Z Tapes: Bedroom Pop, Bratislava, Slovakia
Taking a break: a note from Brady Gerber, founder of Headphone Nation
Dear reader, wherever you are in the world:
Goodbyes are always weird, and, in my experience, rarely final. So instead of saying goodbye, I’ll say that Headphone Nation is taking a break.
At this moment, I no longer have the time it takes to give this website the attention it needs or deserves. If I were to continue at my current rate, my posts would get shorter, my writing would grow lazier, and I would only post just for the sake of posting. Headphone Nation is entirely a labor of love, a mostly one-man effort and an ad-free, SEO nightmare that, with just me doing pretty much everything, is not sustainable. I still believe in this website’s mission to share excellent music from around the world outside the United States missed by the major publications – if, for whatever reason, I don’t return here, I hope someone will pick up where I left off and make it even stronger. And if I do return here, it will be after I’ve learned the best way to come back and make the website what it needs to be.
Though I’ve never been so busy, I am busy with exciting new opportunities; I’m continuing to write through freelance work and my weekly newsletter, and I am working on a few writing projects that I can’t wait to share once they are ready. I’m writing more than ever, but, ironically, I’m not sharing as much as I used to. That’s OK. Writing and creating content are two separate skills, as much as social media has blurred those lines. They can both be related, but I want to dig deeper into the former. (It doesn’t require Wi-Fi.)
When I started this blog, I was 18 and had too much to say, with no place to say it. The Tumblr boom and the novelty of having a blog had passed, but a blog was exactly what I needed at the time. I decided late that I wanted to write and did not pursue writing in college, and I didn’t know the first thing about getting published anywhere. But I knew I wanted to write, so I made my own platform to write, and I wrote. At first, I wrote about whatever I wanted, whether it be two sentences about a song I liked or, like my very first post, a poorly written review of my favorite album at the time. I wasn’t a good writer! I was still learning how to write well. I’m still learning how to write well, and this blog has been a huge part of my growth. I cannot overstate the importance for any writer to have a place to have total control and where you can write “bad” in order to write well. My place is now journaling, but everyone is different.
Seven years ago, I would have never guessed where Headphone Nation would take me and the doors it would open for me. I’ve always written these posts for myself, the artists, my family, and my friends who paid attention to stuff like this, so to grow an audience with pretty much zero marketing and to introduce people to new music has been fulfilling and an honor. To anyone who has ever read a post, interned at the website, contributed words, shared this website with someone, liked or followed one of its social media platforms, or heard music that made you stop and go wait wait, what is this, thank you so much. I’ll gladly take another email from an artist thanking me for taking a chance on their music over any number of likes.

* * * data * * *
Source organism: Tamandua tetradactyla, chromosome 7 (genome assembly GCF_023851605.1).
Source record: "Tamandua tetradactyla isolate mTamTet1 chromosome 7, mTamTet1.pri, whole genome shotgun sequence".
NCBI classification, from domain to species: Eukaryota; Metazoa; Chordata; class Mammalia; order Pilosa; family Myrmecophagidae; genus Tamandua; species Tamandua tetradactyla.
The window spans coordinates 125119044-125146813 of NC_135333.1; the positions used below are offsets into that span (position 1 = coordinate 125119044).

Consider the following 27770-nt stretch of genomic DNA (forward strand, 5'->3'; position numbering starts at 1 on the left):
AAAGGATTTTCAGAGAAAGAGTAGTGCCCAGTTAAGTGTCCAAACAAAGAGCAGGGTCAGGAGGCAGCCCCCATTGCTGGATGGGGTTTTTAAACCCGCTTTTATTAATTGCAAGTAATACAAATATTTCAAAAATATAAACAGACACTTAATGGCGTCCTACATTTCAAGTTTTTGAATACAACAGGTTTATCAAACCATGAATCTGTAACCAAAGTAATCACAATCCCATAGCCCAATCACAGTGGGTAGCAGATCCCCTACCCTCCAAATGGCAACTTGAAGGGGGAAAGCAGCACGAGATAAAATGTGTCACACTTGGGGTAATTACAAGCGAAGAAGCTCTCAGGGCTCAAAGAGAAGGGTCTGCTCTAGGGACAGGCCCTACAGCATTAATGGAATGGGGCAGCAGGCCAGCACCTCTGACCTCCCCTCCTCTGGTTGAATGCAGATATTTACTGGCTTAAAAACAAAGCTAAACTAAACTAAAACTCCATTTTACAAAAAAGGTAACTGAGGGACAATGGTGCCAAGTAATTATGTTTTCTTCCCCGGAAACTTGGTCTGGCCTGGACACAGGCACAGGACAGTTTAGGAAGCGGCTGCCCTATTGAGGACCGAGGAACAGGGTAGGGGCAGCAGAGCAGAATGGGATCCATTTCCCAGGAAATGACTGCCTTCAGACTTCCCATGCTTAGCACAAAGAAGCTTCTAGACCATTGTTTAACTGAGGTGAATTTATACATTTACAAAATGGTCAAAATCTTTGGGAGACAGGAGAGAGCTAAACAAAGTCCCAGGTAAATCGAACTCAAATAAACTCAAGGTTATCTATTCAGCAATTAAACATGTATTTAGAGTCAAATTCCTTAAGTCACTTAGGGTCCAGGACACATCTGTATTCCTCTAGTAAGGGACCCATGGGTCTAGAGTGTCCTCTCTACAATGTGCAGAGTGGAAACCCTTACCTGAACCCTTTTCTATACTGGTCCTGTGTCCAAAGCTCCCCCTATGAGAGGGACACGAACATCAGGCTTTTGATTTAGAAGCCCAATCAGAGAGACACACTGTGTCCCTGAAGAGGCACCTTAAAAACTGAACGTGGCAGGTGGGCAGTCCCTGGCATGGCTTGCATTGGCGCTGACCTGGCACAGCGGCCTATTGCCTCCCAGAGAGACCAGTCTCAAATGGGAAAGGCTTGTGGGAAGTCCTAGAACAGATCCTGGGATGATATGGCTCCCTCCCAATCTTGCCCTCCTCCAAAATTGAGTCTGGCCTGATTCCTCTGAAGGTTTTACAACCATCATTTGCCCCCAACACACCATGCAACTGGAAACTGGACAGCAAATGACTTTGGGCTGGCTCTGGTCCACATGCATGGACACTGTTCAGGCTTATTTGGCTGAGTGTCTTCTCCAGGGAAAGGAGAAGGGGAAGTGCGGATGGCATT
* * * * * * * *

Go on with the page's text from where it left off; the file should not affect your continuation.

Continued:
You, reader, are the reason I’ve kept going here. You’re the reason why I’m stepping away, so I can grow as a writer and share with you something even better. I’m taking a break here, but we’ll talk soon.
Hastings of Malawi: “They recorded the album in one night in 1981 with no plan and no idea of what they were doing.”
Hastings of Malawi‘s Vibrant Stapler Obscures Characteristic Growth, released on Brussels experimental Sub Rose Label, is, uh, something. Best to let the music speak for itself.
“A classic masterpiece from 1981, never re-released before. Originally 1000 copies pressed on orange/red vinyl. 120 copies were sold through Rough Trade and Virgin Records. 800 copies were bought and later destroyed by the United Dairies label, making this record even more rare.
Hastings of Malawi were Heman Pathak, David Hodes and John Grieve.
They recorded the album in one night in 1981 with no plan and no idea of what they were doing.
They played drums, clarinet, synthesizer and piano but also made use of things that they found lying around the studio – old records, cookery books, telephone directories and a telephone.
The recordings were played down the phone to randomly dialed numbers and the reactions added to the recording.
All three had been involved in the recording of the first Nurse with Wound album Chance Meeting On A Dissecting Table Of A Sewing Machine And An Umbrella and had contributed metal scrapings, piano, effects, clarinet and guitar during the session.
The album was released in 1981 as Vibrant Stapler Obscures Characteristic Growth by Hastings of Malawi on the Papal Products label.